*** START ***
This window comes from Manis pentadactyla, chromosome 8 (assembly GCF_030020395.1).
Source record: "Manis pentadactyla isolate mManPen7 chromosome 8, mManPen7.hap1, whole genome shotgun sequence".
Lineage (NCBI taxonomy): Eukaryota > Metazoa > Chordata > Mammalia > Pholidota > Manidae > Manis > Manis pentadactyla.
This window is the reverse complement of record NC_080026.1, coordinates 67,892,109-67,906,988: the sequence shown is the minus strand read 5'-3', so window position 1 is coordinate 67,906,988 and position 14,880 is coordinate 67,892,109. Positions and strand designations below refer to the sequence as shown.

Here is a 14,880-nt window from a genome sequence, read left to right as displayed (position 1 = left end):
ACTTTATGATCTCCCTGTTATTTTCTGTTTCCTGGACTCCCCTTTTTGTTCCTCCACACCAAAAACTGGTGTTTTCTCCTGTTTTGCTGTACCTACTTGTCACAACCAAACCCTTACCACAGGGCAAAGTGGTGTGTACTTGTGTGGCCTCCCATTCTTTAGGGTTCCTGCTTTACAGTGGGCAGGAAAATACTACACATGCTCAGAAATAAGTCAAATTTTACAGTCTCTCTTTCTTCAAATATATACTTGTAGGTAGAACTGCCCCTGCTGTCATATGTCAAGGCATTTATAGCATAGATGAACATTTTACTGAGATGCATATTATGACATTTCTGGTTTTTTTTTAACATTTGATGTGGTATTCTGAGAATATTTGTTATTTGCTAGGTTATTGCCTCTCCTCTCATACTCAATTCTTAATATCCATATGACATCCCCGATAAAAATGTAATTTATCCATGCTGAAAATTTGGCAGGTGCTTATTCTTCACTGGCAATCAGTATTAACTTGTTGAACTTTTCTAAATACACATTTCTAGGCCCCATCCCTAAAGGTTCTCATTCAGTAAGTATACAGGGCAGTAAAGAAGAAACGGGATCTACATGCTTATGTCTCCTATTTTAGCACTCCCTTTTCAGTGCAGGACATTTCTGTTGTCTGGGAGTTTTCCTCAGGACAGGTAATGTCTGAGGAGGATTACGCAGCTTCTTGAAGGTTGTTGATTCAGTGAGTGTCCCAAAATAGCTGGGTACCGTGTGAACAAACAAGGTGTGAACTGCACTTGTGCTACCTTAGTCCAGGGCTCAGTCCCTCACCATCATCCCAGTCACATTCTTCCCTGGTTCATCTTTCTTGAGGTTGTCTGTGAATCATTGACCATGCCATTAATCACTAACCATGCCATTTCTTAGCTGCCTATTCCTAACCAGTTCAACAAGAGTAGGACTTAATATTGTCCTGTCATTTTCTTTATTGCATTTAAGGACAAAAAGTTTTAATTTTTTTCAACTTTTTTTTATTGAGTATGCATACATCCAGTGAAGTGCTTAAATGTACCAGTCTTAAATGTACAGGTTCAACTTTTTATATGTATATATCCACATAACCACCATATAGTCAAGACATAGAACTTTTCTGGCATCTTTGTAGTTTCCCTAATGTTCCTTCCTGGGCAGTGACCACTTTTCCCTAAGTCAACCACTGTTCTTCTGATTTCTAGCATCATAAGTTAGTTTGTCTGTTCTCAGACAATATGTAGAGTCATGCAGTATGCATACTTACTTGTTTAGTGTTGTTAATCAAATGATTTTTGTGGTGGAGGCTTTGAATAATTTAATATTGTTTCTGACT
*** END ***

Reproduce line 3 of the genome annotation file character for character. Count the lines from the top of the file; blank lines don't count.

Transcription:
Lineage (NCBI taxonomy): Eukaryota > Metazoa > Chordata > Mammalia > Pholidota > Manidae > Manis > Manis pentadactyla.